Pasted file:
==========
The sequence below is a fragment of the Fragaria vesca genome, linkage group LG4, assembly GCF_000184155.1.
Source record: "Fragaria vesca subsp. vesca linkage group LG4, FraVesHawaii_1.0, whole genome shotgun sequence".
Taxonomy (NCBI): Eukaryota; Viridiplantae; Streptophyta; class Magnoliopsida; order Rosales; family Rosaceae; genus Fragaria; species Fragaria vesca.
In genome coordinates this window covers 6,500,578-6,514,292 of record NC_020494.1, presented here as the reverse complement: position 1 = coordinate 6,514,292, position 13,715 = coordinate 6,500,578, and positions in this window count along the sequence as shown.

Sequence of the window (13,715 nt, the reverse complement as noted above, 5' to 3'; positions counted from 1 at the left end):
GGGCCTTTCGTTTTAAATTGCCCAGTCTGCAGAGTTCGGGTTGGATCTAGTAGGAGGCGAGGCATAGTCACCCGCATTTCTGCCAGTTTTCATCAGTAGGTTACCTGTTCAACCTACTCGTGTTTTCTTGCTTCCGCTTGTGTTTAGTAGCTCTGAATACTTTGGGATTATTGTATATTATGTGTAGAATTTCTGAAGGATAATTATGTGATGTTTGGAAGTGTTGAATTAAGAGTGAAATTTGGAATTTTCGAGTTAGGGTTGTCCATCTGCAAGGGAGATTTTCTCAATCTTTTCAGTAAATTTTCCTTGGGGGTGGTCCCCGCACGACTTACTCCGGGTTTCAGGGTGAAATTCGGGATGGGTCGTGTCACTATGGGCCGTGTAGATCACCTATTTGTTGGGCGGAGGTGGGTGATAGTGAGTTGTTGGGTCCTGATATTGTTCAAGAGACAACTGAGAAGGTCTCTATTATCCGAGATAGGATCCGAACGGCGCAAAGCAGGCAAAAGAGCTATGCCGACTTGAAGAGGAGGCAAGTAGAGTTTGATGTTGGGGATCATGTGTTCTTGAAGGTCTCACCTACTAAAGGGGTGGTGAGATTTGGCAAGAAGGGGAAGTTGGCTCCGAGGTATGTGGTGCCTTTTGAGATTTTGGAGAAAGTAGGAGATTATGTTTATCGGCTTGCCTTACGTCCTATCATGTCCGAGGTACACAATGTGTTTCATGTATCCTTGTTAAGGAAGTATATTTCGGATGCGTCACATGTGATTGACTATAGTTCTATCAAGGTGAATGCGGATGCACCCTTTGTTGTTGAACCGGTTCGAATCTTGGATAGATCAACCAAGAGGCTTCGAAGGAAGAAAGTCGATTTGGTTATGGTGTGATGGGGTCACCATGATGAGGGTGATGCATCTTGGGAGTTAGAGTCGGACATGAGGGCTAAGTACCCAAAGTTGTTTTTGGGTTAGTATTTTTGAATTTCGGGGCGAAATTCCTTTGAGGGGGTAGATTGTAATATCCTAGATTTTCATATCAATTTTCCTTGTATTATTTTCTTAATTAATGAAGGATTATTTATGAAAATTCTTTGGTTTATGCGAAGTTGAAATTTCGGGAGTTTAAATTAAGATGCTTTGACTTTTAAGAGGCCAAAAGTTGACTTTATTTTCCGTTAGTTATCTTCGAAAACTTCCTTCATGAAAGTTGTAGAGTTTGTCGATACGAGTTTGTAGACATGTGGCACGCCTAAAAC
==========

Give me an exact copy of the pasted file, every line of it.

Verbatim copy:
The sequence below is a fragment of the Fragaria vesca genome, linkage group LG4, assembly GCF_000184155.1.
Source record: "Fragaria vesca subsp. vesca linkage group LG4, FraVesHawaii_1.0, whole genome shotgun sequence".
Taxonomy (NCBI): Eukaryota; Viridiplantae; Streptophyta; class Magnoliopsida; order Rosales; family Rosaceae; genus Fragaria; species Fragaria vesca.
In genome coordinates this window covers 6,500,578-6,514,292 of record NC_020494.1, presented here as the reverse complement: position 1 = coordinate 6,514,292, position 13,715 = coordinate 6,500,578, and positions in this window count along the sequence as shown.

Sequence of the window (13,715 nt, the reverse complement as noted above, 5' to 3'; positions counted from 1 at the left end):
GGGCCTTTCGTTTTAAATTGCCCAGTCTGCAGAGTTCGGGTTGGATCTAGTAGGAGGCGAGGCATAGTCACCCGCATTTCTGCCAGTTTTCATCAGTAGGTTACCTGTTCAACCTACTCGTGTTTTCTTGCTTCCGCTTGTGTTTAGTAGCTCTGAATACTTTGGGATTATTGTATATTATGTGTAGAATTTCTGAAGGATAATTATGTGATGTTTGGAAGTGTTGAATTAAGAGTGAAATTTGGAATTTTCGAGTTAGGGTTGTCCATCTGCAAGGGAGATTTTCTCAATCTTTTCAGTAAATTTTCCTTGGGGGTGGTCCCCGCACGACTTACTCCGGGTTTCAGGGTGAAATTCGGGATGGGTCGTGTCACTATGGGCCGTGTAGATCACCTATTTGTTGGGCGGAGGTGGGTGATAGTGAGTTGTTGGGTCCTGATATTGTTCAAGAGACAACTGAGAAGGTCTCTATTATCCGAGATAGGATCCGAACGGCGCAAAGCAGGCAAAAGAGCTATGCCGACTTGAAGAGGAGGCAAGTAGAGTTTGATGTTGGGGATCATGTGTTCTTGAAGGTCTCACCTACTAAAGGGGTGGTGAGATTTGGCAAGAAGGGGAAGTTGGCTCCGAGGTATGTGGTGCCTTTTGAGATTTTGGAGAAAGTAGGAGATTATGTTTATCGGCTTGCCTTACGTCCTATCATGTCCGAGGTACACAATGTGTTTCATGTATCCTTGTTAAGGAAGTATATTTCGGATGCGTCACATGTGATTGACTATAGTTCTATCAAGGTGAATGCGGATGCACCCTTTGTTGTTGAACCGGTTCGAATCTTGGATAGATCAACCAAGAGGCTTCGAAGGAAGAAAGTCGATTTGGTTATGGTGTGATGGGGTCACCATGATGAGGGTGATGCATCTTGGGAGTTAGAGTCGGACATGAGGGCTAAGTACCCAAAGTTGTTTTTGGGTTAGTATTTTTGAATTTCGGGGCGAAATTCCTTTGAGGGGGTAGATTGTAATATCCTAGATTTTCATATCAATTTTCCTTGTATTATTTTCTTAATTAATGAAGGATTATTTATGAAAATTCTTTGGTTTATGCGAAGTTGAAATTTCGGGAGTTTAAATTAAGATGCTTTGACTTTTAAGAGGCCAAAAGTTGACTTTATTTTCCGTTAGTTATCTTCGAAAACTTCCTTCATGAAAGTTGTAGAGTTTGTCGATACGAGTTTGTAGACATGTGGCACGCCTAAAAC